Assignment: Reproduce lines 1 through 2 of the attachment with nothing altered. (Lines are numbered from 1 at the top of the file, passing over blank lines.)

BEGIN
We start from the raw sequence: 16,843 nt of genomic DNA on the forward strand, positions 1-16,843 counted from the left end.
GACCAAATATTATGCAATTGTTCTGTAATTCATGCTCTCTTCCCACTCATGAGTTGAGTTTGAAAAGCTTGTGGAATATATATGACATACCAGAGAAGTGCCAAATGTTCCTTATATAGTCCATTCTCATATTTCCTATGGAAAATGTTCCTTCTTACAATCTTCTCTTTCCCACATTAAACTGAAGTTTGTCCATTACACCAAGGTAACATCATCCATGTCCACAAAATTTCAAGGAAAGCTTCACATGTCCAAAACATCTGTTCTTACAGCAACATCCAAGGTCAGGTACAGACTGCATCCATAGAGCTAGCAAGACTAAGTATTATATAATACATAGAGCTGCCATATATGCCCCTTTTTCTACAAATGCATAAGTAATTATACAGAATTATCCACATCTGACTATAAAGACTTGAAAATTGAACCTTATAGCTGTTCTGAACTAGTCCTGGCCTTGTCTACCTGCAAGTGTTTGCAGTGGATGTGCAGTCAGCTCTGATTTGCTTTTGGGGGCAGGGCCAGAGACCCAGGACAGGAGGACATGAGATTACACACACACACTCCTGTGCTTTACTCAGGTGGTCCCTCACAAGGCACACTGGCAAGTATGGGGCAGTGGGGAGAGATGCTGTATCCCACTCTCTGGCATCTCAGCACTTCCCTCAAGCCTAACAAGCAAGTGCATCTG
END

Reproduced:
We start from the raw sequence: 16,843 nt of genomic DNA on the forward strand, positions 1-16,843 counted from the left end.
GACCAAATATTATGCAATTGTTCTGTAATTCATGCTCTCTTCCCACTCATGAGTTGAGTTTGAAAAGCTTGTGGAATATATATGACATACCAGAGAAGTGCCAAATGTTCCTTATATAGTCCATTCTCATATTTCCTATGGAAAATGTTCCTTCTTACAATCTTCTCTTTCCCACATTAAACTGAAGTTTGTCCATTACACCAAGGTAACATCATCCATGTCCACAAAATTTCAAGGAAAGCTTCACATGTCCAAAACATCTGTTCTTACAGCAACATCCAAGGTCAGGTACAGACTGCATCCATAGAGCTAGCAAGACTAAGTATTATATAATACATAGAGCTGCCATATATGCCCCTTTTTCTACAAATGCATAAGTAATTATACAGAATTATCCACATCTGACTATAAAGACTTGAAAATTGAACCTTATAGCTGTTCTGAACTAGTCCTGGCCTTGTCTACCTGCAAGTGTTTGCAGTGGATGTGCAGTCAGCTCTGATTTGCTTTTGGGGGCAGGGCCAGAGACCCAGGACAGGAGGACATGAGATTACACACACACACTCCTGTGCTTTACTCAGGTGGTCCCTCACAAGGCACACTGGCAAGTATGGGGCAGTGGGGAGAGATGCTGTATCCCACTCTCTGGCATCTCAGCACTTCCCTCAAGCCTAACAAGCAAGTGCATCTG